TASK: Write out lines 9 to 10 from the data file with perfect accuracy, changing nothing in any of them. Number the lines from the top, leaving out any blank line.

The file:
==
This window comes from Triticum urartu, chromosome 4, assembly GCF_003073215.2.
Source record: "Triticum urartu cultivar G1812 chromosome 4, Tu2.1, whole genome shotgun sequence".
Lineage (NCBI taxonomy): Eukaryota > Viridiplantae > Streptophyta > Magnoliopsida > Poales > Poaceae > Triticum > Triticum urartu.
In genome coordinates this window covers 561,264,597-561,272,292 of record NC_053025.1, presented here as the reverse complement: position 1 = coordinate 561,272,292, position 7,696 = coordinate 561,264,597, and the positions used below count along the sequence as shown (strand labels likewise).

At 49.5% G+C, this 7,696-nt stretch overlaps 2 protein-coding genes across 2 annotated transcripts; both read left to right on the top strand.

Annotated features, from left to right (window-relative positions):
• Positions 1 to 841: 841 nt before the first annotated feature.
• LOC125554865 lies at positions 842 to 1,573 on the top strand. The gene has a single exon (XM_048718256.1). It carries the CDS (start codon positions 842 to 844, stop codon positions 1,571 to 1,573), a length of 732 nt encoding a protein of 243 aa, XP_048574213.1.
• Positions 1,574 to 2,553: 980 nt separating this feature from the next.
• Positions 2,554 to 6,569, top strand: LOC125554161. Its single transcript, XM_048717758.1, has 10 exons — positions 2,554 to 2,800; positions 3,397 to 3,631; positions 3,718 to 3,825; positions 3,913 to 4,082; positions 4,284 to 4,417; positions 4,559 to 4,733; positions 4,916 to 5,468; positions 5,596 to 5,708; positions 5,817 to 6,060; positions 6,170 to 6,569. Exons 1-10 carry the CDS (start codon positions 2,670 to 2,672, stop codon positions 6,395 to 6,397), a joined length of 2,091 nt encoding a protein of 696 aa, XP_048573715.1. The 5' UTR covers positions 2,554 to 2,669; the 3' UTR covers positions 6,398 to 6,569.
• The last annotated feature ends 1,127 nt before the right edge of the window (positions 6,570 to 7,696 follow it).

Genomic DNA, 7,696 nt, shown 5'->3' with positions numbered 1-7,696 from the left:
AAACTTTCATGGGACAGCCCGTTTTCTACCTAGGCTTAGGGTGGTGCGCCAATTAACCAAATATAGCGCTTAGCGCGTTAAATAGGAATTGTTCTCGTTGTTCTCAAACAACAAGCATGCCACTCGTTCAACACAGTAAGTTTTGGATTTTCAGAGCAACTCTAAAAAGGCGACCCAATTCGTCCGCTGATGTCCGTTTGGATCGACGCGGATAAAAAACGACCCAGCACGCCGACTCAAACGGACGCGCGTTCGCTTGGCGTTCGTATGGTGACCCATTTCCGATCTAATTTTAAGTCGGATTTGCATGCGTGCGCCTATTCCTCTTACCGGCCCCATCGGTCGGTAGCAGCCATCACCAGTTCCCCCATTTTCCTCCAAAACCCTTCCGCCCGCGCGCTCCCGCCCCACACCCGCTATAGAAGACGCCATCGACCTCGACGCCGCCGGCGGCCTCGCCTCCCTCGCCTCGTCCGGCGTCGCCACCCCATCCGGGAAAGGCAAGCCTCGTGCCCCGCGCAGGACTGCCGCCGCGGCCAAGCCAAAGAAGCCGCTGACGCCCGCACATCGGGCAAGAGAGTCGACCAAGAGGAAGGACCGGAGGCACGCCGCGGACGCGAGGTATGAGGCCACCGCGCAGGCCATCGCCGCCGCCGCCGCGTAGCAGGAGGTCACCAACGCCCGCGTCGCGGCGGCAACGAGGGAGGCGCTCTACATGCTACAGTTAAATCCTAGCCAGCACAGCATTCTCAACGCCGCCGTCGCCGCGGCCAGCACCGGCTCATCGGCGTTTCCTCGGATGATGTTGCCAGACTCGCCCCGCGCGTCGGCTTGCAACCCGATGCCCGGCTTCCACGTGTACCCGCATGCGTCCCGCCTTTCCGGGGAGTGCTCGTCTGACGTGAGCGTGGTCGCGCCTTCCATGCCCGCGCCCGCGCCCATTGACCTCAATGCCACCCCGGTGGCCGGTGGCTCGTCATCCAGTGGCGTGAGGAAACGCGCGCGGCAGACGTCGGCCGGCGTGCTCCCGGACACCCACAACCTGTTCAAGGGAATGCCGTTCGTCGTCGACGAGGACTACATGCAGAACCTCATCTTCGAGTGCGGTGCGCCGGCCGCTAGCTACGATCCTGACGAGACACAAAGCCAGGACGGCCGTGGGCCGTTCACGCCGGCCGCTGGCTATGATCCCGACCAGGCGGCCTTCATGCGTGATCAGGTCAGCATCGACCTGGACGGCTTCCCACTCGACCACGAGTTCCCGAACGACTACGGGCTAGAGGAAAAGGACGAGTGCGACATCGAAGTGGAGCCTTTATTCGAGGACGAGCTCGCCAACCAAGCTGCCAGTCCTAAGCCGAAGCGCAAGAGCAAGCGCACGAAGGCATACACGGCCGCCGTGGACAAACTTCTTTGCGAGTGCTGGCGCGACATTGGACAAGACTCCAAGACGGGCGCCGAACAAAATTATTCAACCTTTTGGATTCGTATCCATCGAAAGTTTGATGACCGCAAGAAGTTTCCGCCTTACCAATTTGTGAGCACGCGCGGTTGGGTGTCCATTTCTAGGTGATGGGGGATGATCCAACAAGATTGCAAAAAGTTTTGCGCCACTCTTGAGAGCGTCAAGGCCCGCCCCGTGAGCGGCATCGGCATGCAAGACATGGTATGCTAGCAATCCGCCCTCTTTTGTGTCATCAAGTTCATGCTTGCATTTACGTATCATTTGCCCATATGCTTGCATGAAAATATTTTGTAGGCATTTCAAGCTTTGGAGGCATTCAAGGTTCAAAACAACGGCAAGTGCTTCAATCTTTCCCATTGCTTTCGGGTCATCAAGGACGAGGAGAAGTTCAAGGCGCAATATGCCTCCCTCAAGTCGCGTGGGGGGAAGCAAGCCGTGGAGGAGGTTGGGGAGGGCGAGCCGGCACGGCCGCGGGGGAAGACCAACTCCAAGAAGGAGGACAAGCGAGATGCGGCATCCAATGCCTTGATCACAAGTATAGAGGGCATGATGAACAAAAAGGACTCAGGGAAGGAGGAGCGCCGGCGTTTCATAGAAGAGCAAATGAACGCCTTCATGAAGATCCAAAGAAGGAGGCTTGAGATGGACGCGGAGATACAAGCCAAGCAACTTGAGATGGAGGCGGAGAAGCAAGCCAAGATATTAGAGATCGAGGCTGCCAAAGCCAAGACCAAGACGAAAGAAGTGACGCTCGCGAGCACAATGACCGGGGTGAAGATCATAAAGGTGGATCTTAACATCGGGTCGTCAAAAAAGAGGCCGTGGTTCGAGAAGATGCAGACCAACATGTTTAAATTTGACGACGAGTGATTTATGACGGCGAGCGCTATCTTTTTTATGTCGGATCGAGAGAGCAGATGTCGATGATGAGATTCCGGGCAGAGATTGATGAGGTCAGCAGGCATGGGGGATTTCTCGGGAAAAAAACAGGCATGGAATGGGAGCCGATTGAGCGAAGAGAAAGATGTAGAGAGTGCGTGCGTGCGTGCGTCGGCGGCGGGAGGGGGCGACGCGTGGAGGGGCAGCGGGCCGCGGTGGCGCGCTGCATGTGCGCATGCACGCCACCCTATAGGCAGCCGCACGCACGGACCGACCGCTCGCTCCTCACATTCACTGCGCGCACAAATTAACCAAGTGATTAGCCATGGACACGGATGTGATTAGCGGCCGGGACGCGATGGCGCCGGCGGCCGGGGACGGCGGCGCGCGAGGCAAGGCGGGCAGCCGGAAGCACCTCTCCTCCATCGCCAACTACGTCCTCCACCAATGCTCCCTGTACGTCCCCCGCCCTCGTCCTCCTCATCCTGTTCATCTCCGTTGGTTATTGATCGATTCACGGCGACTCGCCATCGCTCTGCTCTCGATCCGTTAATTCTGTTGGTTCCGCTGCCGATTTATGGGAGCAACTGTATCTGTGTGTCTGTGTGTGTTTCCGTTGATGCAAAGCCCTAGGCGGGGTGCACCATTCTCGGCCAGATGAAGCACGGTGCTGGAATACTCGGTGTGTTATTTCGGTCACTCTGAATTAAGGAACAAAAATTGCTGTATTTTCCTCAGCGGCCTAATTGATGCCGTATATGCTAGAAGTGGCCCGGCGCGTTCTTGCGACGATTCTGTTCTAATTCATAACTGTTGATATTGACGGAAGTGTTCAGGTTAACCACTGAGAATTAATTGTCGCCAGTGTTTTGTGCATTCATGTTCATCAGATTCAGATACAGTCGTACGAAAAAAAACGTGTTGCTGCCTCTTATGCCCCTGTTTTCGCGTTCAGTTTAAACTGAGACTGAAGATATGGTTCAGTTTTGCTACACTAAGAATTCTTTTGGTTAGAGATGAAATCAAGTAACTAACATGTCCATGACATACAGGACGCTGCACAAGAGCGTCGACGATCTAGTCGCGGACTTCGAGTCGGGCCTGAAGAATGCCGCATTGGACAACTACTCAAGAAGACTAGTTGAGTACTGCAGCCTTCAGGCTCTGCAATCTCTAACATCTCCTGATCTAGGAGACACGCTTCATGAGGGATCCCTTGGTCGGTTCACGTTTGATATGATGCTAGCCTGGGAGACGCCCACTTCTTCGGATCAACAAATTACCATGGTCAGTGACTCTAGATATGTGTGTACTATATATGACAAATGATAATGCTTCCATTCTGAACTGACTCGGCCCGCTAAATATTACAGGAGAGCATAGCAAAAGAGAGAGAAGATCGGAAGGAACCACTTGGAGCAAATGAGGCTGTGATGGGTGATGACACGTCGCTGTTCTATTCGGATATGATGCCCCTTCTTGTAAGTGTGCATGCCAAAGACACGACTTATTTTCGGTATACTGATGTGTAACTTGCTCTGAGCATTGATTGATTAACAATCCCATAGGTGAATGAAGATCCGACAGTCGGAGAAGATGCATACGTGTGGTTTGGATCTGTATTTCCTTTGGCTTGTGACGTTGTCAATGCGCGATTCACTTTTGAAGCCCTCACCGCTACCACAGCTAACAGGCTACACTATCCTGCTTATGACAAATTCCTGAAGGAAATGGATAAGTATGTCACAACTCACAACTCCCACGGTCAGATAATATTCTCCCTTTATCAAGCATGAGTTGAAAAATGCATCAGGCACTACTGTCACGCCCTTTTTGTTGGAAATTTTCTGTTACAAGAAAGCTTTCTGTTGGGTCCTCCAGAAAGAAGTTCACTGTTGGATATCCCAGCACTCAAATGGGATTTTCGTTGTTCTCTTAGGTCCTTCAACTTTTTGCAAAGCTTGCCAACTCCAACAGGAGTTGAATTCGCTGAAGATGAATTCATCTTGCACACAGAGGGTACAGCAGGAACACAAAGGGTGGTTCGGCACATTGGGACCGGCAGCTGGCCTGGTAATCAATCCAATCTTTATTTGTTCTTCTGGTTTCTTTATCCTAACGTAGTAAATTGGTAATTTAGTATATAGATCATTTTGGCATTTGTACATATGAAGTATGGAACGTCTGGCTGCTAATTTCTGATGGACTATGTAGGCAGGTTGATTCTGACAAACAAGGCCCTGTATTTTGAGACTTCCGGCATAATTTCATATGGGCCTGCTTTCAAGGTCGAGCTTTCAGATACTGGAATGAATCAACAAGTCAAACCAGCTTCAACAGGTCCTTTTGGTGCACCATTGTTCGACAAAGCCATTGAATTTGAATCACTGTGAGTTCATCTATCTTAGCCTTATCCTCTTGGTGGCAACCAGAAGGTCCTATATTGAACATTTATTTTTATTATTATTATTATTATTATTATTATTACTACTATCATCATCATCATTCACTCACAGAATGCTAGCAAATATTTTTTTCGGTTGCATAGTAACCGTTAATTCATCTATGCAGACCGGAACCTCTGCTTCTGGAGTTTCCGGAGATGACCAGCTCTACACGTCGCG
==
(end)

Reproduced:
• Positions 1,574 to 2,553: 980 nt separating this feature from the next.
• Positions 2,554 to 6,569, top strand: LOC125554161. Its single transcript, XM_048717758.1, has 10 exons — positions 2,554 to 2,800; positions 3,397 to 3,631; positions 3,718 to 3,825; positions 3,913 to 4,082; positions 4,284 to 4,417; positions 4,559 to 4,733; positions 4,916 to 5,468; positions 5,596 to 5,708; positions 5,817 to 6,060; positions 6,170 to 6,569. Exons 1-10 carry the CDS (start codon positions 2,670 to 2,672, stop codon positions 6,395 to 6,397), a joined length of 2,091 nt encoding a protein of 696 aa, XP_048573715.1. The 5' UTR covers positions 2,554 to 2,669; the 3' UTR covers positions 6,398 to 6,569.